However, unlike Palmentiero’s situation, experts say that many adults who are getting braces done now actually went through the process at least once before in their youth. More often than not, failing to wear a retainer for the recommended time is a major reason why people readdress their teeth’s position.
A study from 2017 even cited some millennials feeling as if bad teeth hinder their ability to secure a job.
“People harken back to that former smile. We have many new patients who scroll through their phone looking back at old school photos to show me at their initial consultation, and they say, ‘That’s how I want it to look again,’” Dr. Adam Goodman, DMD of Goodman Orthodontics revealed to FOX Business in an effort to illustrate why adults are willing to subject themselves to the costly and sometimes painful procedure yet again.
Another factor that plays a role in adults choosing to get braces is the ease of financing – whether it be through a payment plan offered at a doctor’s office or through a specialized medical credit cards with zero interest promotions.
Adults also get a wider selection of dental hardware than they did a few years ago.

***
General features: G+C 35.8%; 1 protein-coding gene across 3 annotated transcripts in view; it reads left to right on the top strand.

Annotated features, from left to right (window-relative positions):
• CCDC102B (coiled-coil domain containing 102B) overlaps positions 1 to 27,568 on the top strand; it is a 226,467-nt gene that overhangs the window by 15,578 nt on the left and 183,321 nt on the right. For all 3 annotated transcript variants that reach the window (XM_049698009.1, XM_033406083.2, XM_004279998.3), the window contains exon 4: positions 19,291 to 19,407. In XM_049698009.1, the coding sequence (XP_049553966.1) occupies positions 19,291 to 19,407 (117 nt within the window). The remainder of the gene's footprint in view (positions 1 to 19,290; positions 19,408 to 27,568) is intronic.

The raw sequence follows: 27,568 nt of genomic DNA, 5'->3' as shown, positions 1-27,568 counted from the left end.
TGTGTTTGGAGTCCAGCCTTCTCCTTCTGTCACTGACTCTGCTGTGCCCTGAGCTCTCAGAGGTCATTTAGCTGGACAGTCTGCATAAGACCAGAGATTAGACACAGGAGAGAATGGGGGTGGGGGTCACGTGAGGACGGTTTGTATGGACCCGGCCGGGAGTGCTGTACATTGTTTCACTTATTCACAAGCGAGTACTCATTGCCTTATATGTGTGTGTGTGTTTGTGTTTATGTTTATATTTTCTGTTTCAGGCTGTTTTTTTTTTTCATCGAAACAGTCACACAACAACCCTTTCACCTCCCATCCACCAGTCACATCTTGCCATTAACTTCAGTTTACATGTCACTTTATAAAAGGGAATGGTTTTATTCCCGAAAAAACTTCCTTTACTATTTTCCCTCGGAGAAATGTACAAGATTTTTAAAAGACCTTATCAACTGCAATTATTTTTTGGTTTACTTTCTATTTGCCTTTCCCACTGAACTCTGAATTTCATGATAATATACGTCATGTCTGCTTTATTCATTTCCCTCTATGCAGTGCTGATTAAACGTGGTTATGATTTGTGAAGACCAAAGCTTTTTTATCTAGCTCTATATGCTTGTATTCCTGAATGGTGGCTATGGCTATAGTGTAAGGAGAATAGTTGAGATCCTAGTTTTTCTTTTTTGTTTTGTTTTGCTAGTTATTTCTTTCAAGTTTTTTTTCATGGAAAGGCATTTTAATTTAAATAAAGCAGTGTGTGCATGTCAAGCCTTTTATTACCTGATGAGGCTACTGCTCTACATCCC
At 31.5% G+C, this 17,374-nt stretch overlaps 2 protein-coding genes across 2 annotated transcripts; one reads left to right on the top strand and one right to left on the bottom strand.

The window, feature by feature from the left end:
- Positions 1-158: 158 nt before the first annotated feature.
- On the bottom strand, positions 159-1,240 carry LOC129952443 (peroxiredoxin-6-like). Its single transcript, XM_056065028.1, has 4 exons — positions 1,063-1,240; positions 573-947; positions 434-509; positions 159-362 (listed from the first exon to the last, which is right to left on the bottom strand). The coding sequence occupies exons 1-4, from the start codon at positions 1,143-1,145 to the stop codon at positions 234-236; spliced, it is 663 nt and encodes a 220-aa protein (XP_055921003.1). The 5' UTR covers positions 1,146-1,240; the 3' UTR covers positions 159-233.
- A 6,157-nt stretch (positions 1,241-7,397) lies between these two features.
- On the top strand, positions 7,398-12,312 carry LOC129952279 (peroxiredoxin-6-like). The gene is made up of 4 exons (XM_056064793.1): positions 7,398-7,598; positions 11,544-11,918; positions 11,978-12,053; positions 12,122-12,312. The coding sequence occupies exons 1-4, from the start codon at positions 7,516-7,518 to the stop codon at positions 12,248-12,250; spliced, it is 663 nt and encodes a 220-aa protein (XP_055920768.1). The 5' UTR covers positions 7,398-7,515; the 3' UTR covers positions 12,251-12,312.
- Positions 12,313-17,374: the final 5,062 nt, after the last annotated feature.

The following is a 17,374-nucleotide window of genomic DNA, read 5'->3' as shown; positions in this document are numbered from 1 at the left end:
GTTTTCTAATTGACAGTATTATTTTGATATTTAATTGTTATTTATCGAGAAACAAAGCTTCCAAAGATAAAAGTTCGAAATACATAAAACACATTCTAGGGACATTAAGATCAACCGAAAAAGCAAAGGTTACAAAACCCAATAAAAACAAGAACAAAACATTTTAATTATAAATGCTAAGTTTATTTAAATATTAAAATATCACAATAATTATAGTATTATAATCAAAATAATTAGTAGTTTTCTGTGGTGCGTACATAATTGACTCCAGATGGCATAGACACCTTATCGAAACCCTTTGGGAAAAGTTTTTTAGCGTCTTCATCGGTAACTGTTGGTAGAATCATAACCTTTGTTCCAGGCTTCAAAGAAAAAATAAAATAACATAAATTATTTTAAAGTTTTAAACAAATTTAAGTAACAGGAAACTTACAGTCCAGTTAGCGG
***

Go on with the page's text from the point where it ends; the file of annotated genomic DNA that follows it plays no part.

According to the professionals at Oral-B, there are traditional metal braces, some of which can have colorful bands for personal expression, and then there are ceramic braces that can match the appearance of natural teeth or lingual braces that are out of sight can sit behind teeth. Newly designed heat-activated archwires are said to “help teeth move more quickly and less painfully than in the past” via body heat.
For a select few, gold braces are a fashion-forward statement that costs a pretty penny, according to Colgate.
Possibly one of the most popular aligner options are the ones you can't see. Invisalign, which was founded in 1997, has been a leader in the pack when it comes to clear braces. The process involves an in-office consultation with an orthodontist who is certified to administer the Invisalign treatment as well as a personalized treatment plan and customized invisible aligners that move teeth at a quarter of a millimeter every two weeks.